That's why we like tweaking! Interestingly, one of the first things Kenny Brown always said was "throw away the rear sway bar and lower the rear roll center." One would think it would push like a pig, but if it works, it works.

A higher rear roll center actually loads the tires *less* evenly because of the jacking effect (assuming the CoG is higher than the roll center, that is). A higher rear roll center has the same effect as a stiffer rear sway bar: more load on the outside tire relative to the inside tire.

If you look at the Roush Boss 302R cars from the Grand-Am days, you'll see them move all over the rear axle. Their bodies "sat" a lot lower at the rear than even everyone else's Mustangs...yet they still passed ride height tech (hmmmm...).

Anyway, two takeaways from what I saw of their cars: Billy Johnson drove those cars on the outside rear. The inside front off the ground...a lot. Even on level turns. I suspect they ran the rear roll center much lower, *and* they ran the rear of the car very soft. It moved around a lot like a contemporary NASCAR (which, given their area of chassis engineering expertise, makes sense). The cars were fast, but they also looked like your average Joe would complain about massive push. Billy would dive the car down in the corners, mash the gas, and drive it out on the outside rear tire. That probably minimized the understeer.

(Merely my observations trackside and in photos.)
 
Agreed on all counts...at least in theory. What's weird: accounts of how this setup works on real cars leads me to believe there's more going on than we may realize. I'm growing more convinced that the extremely low roll center benefits a live axle car more than an IRS because live axles seem to be more sensitive to the jacking effect with above-ground roll centers. Maybe the corner exit bite from minimizing jacking the inside rear wheel outweighs the loss forward bite from stiff(er) rear springs. Going back to theory, however, if both rear wheels are more evenly loaded (from the low roll center), then the rear diff can be "looser," which also reduces understeer.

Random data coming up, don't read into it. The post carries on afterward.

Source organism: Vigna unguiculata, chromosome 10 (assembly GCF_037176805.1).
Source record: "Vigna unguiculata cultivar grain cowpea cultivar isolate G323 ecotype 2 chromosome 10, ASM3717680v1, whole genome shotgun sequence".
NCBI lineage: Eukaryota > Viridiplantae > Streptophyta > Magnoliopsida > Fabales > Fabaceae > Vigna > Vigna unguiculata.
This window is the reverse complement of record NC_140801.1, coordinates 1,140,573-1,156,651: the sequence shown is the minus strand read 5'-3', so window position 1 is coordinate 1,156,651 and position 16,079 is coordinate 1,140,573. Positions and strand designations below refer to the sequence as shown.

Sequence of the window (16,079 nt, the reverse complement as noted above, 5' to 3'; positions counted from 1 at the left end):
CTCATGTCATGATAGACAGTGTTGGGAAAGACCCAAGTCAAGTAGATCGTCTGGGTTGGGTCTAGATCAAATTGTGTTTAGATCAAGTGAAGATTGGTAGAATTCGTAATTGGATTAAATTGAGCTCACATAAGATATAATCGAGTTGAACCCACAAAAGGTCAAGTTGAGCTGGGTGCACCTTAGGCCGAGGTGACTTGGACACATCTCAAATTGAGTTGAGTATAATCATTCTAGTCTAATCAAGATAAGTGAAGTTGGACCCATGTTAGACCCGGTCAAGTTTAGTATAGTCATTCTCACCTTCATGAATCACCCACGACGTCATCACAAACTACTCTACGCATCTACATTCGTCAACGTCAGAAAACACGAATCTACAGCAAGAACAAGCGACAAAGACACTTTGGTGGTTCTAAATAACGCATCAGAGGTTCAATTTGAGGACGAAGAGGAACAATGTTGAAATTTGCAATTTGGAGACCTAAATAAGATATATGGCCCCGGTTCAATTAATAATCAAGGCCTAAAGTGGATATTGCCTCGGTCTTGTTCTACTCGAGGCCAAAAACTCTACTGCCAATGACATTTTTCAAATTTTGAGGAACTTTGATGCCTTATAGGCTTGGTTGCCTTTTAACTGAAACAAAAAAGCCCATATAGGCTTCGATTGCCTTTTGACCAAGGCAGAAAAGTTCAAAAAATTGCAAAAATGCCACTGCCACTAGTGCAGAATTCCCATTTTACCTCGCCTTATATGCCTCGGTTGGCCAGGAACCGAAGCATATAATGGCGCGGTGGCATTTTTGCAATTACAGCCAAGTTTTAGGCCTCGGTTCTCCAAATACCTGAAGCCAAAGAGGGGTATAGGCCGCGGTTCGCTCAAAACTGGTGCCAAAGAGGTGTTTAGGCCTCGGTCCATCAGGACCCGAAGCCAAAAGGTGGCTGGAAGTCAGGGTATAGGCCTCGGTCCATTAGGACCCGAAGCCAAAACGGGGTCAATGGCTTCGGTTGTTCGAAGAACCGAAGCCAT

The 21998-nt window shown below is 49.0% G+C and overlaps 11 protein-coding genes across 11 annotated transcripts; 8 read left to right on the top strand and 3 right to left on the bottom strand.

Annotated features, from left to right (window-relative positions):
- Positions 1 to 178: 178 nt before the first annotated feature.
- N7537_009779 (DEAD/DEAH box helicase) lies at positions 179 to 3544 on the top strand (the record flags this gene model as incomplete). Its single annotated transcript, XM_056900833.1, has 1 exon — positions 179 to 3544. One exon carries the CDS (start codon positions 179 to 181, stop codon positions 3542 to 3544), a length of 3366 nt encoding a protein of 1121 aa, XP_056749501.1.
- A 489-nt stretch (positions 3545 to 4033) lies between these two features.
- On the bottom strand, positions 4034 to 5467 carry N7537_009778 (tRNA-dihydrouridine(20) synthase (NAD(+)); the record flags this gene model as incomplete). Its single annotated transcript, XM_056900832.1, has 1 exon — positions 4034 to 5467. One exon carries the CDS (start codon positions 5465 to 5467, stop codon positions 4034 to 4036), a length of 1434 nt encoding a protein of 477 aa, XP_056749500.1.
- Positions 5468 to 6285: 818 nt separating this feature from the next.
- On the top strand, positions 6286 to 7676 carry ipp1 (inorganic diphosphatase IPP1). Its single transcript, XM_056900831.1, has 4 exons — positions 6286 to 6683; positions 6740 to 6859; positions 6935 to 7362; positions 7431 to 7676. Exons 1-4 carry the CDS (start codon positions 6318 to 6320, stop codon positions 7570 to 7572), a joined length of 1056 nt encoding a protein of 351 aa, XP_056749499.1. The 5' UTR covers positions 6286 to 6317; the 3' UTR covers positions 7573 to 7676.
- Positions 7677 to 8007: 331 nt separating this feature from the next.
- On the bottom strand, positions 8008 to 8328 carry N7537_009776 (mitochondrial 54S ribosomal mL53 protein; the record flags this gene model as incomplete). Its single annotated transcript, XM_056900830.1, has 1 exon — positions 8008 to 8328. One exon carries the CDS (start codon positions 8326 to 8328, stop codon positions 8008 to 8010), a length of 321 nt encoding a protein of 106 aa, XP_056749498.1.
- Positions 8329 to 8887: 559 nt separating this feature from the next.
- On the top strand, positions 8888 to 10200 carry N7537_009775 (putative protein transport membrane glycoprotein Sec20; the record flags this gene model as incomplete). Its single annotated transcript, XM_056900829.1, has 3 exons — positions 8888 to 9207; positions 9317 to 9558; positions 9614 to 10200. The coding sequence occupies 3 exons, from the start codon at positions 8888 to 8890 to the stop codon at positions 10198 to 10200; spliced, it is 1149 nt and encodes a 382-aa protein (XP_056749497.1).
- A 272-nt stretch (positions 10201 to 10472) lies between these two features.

All food for thought!
Wes,
the beauty of the K-link is not just the vertically adjustable rear roll center, to better tune to the front roll center, but also the fact that because of the linkage design, the chassis is free to roll around the rear roll center without upsetting the weight on the inner and outer rear tires. I can put my race-jack at the A pillar on the jacking rail, jack the left front tire 5" off the ground, and while the left fender may be raised almost 5", the left rear tire is flat on the ground. When running hard, rear tire temps run fairly even across the rear, and at times maybe even slightly higher temps on the inside edge of the rear tires.

So yes, there's more going on than we realize. I went to 650# spring rate in rear when I started running Pirelli slicks and Trofeo's. I ran with 450# in rear when running with R888R Toyos and it worked fine.
 
Keep an eye out for the BMR A-arms. They should be on your track day inspection list.
Yes, I have been. The car goes up on my lift after each event, and to do a full inspection, including the welds on the lower arms. I may opt to install the BMR upgraded arm, but I'm also considering fabricating full gussets and welding them in place this coming off season. Jury is out right now. Thanks for the heads up!